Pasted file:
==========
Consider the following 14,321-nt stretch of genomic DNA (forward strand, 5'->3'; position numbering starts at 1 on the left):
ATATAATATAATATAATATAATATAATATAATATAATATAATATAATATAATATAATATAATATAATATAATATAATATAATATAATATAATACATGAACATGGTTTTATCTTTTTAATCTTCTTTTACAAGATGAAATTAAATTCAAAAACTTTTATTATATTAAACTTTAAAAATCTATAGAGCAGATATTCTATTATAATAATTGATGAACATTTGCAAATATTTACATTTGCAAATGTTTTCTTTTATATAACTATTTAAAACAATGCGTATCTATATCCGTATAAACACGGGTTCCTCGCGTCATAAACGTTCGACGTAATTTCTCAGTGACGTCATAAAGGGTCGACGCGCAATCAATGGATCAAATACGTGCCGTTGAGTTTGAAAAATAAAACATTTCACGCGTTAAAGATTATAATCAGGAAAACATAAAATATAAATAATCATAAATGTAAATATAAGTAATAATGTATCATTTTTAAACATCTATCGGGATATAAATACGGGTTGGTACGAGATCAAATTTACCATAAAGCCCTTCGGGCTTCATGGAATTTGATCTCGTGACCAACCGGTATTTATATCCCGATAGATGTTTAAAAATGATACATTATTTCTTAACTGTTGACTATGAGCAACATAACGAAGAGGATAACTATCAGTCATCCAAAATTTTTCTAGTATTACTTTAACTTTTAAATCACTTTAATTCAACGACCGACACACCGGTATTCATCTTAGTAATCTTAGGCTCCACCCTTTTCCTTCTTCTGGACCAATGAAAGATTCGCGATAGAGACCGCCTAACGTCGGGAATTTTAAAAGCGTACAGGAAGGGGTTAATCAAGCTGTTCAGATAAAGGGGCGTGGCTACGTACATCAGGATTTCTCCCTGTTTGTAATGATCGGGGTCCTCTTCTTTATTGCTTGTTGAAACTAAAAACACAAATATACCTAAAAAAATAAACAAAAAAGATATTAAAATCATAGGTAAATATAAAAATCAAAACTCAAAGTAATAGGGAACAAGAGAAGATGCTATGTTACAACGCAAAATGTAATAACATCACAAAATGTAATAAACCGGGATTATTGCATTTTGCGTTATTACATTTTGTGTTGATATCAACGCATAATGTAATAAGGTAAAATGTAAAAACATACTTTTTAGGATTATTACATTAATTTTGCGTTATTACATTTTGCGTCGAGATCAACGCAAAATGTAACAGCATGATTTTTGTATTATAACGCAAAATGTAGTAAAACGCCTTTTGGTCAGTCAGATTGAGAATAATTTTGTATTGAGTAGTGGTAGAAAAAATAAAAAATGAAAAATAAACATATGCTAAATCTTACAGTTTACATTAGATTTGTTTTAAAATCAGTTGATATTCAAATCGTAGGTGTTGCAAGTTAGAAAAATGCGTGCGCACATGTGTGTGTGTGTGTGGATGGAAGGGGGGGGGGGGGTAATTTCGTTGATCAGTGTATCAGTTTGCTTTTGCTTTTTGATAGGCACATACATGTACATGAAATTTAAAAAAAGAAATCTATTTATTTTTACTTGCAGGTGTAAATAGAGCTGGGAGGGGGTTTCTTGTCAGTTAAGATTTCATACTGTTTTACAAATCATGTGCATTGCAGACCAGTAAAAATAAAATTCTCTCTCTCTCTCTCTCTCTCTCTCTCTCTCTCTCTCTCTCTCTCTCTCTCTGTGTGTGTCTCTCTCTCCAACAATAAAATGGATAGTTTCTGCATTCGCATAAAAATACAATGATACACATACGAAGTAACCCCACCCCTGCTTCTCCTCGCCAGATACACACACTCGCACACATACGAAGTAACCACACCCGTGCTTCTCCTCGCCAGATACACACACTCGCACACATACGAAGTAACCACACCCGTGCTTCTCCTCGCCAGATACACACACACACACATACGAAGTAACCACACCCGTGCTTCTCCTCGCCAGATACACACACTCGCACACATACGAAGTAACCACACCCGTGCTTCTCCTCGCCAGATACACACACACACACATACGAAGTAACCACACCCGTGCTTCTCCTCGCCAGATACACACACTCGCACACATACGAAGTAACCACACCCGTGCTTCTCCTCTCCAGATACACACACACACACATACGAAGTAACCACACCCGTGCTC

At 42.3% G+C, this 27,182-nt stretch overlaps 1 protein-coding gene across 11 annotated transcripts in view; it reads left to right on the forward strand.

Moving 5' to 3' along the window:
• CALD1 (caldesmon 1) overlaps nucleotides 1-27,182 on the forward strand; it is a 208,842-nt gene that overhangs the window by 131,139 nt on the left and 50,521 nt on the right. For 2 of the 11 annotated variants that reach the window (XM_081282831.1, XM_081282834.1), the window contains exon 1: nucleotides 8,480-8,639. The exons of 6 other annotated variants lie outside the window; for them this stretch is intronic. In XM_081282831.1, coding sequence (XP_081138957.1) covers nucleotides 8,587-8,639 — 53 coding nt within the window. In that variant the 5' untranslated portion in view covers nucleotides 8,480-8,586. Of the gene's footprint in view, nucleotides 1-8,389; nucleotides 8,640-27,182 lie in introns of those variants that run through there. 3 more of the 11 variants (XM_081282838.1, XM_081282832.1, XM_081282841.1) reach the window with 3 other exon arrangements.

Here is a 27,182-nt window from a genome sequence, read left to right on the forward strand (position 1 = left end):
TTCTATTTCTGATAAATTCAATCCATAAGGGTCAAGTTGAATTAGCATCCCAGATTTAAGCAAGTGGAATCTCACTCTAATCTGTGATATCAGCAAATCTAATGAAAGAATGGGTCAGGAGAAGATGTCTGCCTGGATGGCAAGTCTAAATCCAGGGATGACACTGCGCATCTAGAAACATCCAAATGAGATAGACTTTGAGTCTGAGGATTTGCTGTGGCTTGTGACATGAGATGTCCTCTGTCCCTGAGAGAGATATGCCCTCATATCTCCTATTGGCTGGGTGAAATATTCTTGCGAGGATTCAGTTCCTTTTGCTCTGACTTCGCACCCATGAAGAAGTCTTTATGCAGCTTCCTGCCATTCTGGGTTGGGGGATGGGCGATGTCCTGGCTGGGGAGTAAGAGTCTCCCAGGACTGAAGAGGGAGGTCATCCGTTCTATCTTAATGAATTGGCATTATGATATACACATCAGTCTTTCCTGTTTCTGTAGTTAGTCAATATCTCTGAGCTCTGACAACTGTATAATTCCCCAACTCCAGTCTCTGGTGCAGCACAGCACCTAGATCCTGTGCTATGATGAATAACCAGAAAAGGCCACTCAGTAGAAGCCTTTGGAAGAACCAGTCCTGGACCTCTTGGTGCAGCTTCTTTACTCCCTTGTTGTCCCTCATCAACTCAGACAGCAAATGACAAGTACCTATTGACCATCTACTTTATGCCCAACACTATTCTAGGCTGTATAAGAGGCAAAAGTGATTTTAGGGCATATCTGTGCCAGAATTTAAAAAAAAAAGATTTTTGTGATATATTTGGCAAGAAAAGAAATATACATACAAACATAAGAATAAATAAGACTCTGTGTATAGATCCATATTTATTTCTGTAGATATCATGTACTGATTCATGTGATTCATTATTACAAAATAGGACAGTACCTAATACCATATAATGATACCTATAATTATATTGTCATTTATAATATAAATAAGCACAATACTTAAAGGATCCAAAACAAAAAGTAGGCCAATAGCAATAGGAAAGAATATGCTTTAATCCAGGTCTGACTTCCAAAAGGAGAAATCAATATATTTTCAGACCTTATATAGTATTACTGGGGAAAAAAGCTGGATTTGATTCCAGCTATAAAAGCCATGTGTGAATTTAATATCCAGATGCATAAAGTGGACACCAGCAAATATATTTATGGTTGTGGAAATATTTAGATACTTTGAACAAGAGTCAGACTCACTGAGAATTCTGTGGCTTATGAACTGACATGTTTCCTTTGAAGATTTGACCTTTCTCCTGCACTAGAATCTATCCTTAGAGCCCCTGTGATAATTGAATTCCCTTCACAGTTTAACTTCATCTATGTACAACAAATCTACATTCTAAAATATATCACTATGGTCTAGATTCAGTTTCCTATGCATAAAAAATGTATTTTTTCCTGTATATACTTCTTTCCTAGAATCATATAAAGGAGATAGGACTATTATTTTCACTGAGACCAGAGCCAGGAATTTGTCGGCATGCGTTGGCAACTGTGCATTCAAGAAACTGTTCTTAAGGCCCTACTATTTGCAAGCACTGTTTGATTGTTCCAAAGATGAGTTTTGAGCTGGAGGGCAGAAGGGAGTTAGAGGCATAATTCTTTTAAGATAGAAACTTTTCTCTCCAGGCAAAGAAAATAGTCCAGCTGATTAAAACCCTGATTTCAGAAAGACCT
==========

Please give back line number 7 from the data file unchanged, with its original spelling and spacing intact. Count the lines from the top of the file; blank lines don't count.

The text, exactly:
TTCTATTTCTGATAAATTCAATCCATAAGGGTCAAGTTGAATTAGCATCCCAGATTTAAGCAAGTGGAATCTCACTCTAATCTGTGATATCAGCAAATCTAATGAAAGAATGGGTCAGGAGAAGATGTCTGCCTGGATGGCAAGTCTAAATCCAGGGATGACACTGCGCATCTAGAAACATCCAAATGAGATAGACTTTGAGTCTGAGGATTTGCTGTGGCTTGTGACATGAGATGTCCTCTGTCCCTGAGAGAGATATGCCCTCATATCTCCTATTGGCTGGGTGAAATATTCTTGCGAGGATTCAGTTCCTTTTGCTCTGACTTCGCACCCATGAAGAAGTCTTTATGCAGCTTCCTGCCATTCTGGGTTGGGGGATGGGCGATGTCCTGGCTGGGGAGTAAGAGTCTCCCAGGACTGAAGAGGGAGGTCATCCGTTCTATCTTAATGAATTGGCATTATGATATACACATCAGTCTTTCCTGTTTCTGTAGTTAGTCAATATCTCTGAGCTCTGACAACTGTATAATTCCCCAACTCCAGTCTCTGGTGCAGCACAGCACCTAGATCCTGTGCTATGATGAATAACCAGAAAAGGCCACTCAGTAGAAGCCTTTGGAAGAACCAGTCCTGGACCTCTTGGTGCAGCTTCTTTACTCCCTTGTTGTCCCTCATCAACTCAGACAGCAAATGACAAGTACCTATTGACCATCTACTTTATGCCCAACACTATTCTAGGCTGTATAAGAGGCAAAAGTGATTTTAGGGCATATCTGTGCCAGAATTTAAAAAAAAAAGATTTTTGTGATATATTTGGCAAGAAAAGAAATATACATACAAACATAAGAATAAATAAGACTCTGTGTATAGATCCATATTTATTTCTGTAGATATCATGTACTGATTCATGTGATTCATTATTACAAAATAGGACAGTACCTAATACCATATAATGATACCTATAATTATATTGTCATTTATAATATAAATAAGCACAATACTTAAAGGATCCAAAACAAAAAGTAGGCCAATAGCAATAGGAAAGAATATGCTTTAATCCAGGTCTGACTTCCAAAAGGAGAAATCAATATATTTTCAGACCTTATATAGTATTACTGGGGAAAAAAGCTGGATTTGATTCCAGCTATAAAAGCCATGTGTGAATTTAATATCCAGATGCATAAAGTGGACACCAGCAAATATATTTATGGTTGTGGAAATATTTAGATACTTTGAACAAGAGTCAGACTCACTGAGAATTCTGTGGCTTATGAACTGACATGTTTCCTTTGAAGATTTGACCTTTCTCCTGCACTAGAATCTATCCTTAGAGCCCCTGTGATAATTGAATTCCCTTCACAGTTTAACTTCATCTATGTACAACAAATCTACATTCTAAAATATATCACTATGGTCTAGATTCAGTTTCCTATGCATAAAAAATGTATTTTTTCCTGTATATACTTCTTTCCTAGAATCATATAAAGGAGATAGGACTATTATTTTCACTGAGACCAGAGCCAGGAATTTGTCGGCATGCGTTGGCAACTGTGCATTCAAGAAACTGTTCTTAAGGCCCTACTATTTGCAAGCACTGTTTGATTGTTCCAAAGATGAGTTTTGAGCTGGAGGGCAGAAGGGAGTTAGAGGCATAATTCTTTTAAGATAGAAACTTTTCTCTCCAGGCAAAGAAAATAGTCCAGCTGATTAAAACCCTGATTTCAGAAAGACCT